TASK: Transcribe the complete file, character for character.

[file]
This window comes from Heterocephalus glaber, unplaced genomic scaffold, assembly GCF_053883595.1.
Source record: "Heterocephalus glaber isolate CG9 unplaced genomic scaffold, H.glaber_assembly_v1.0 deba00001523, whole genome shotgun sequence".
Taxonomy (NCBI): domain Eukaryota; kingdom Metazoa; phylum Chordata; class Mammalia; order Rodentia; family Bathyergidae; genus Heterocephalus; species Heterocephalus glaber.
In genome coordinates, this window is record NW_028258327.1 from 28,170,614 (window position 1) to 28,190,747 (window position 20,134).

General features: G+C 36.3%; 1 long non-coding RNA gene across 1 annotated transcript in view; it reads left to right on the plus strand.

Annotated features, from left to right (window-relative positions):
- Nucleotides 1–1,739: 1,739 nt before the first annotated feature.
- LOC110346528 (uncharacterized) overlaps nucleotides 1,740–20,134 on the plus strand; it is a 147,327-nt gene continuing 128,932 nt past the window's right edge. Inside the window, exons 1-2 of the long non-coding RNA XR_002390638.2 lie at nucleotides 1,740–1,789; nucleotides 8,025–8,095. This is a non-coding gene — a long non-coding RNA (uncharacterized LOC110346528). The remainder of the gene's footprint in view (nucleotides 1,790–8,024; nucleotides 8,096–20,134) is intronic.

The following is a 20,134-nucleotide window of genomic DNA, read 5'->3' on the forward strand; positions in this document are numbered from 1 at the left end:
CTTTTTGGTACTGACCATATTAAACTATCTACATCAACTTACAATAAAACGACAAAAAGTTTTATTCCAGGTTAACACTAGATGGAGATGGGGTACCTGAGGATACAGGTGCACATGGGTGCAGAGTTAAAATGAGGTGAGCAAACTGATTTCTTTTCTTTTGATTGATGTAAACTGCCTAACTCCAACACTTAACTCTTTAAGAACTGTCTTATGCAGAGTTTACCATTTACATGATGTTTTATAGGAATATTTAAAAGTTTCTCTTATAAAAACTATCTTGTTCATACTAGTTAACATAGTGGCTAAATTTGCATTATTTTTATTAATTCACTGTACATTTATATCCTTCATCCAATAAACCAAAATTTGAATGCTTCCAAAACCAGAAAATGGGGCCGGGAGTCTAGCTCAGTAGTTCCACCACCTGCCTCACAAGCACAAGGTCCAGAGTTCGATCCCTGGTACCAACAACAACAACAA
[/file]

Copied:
This window comes from Heterocephalus glaber, unplaced genomic scaffold, assembly GCF_053883595.1.
Source record: "Heterocephalus glaber isolate CG9 unplaced genomic scaffold, H.glaber_assembly_v1.0 deba00001523, whole genome shotgun sequence".
Taxonomy (NCBI): domain Eukaryota; kingdom Metazoa; phylum Chordata; class Mammalia; order Rodentia; family Bathyergidae; genus Heterocephalus; species Heterocephalus glaber.
In genome coordinates, this window is record NW_028258327.1 from 28,170,614 (window position 1) to 28,190,747 (window position 20,134).

General features: G+C 36.3%; 1 long non-coding RNA gene across 1 annotated transcript in view; it reads left to right on the plus strand.

Annotated features, from left to right (window-relative positions):
- Nucleotides 1–1,739: 1,739 nt before the first annotated feature.
- LOC110346528 (uncharacterized) overlaps nucleotides 1,740–20,134 on the plus strand; it is a 147,327-nt gene continuing 128,932 nt past the window's right edge. Inside the window, exons 1-2 of the long non-coding RNA XR_002390638.2 lie at nucleotides 1,740–1,789; nucleotides 8,025–8,095. This is a non-coding gene — a long non-coding RNA (uncharacterized LOC110346528). The remainder of the gene's footprint in view (nucleotides 1,790–8,024; nucleotides 8,096–20,134) is intronic.

The following is a 20,134-nucleotide window of genomic DNA, read 5'->3' on the forward strand; positions in this document are numbered from 1 at the left end:
CTTTTTGGTACTGACCATATTAAACTATCTACATCAACTTACAATAAAACGACAAAAAGTTTTATTCCAGGTTAACACTAGATGGAGATGGGGTACCTGAGGATACAGGTGCACATGGGTGCAGAGTTAAAATGAGGTGAGCAAACTGATTTCTTTTCTTTTGATTGATGTAAACTGCCTAACTCCAACACTTAACTCTTTAAGAACTGTCTTATGCAGAGTTTACCATTTACATGATGTTTTATAGGAATATTTAAAAGTTTCTCTTATAAAAACTATCTTGTTCATACTAGTTAACATAGTGGCTAAATTTGCATTATTTTTATTAATTCACTGTACATTTATATCCTTCATCCAATAAACCAAAATTTGAATGCTTCCAAAACCAGAAAATGGGGCCGGGAGTCTAGCTCAGTAGTTCCACCACCTGCCTCACAAGCACAAGGTCCAGAGTTCGATCCCTGGTACCAACAACAACAACAA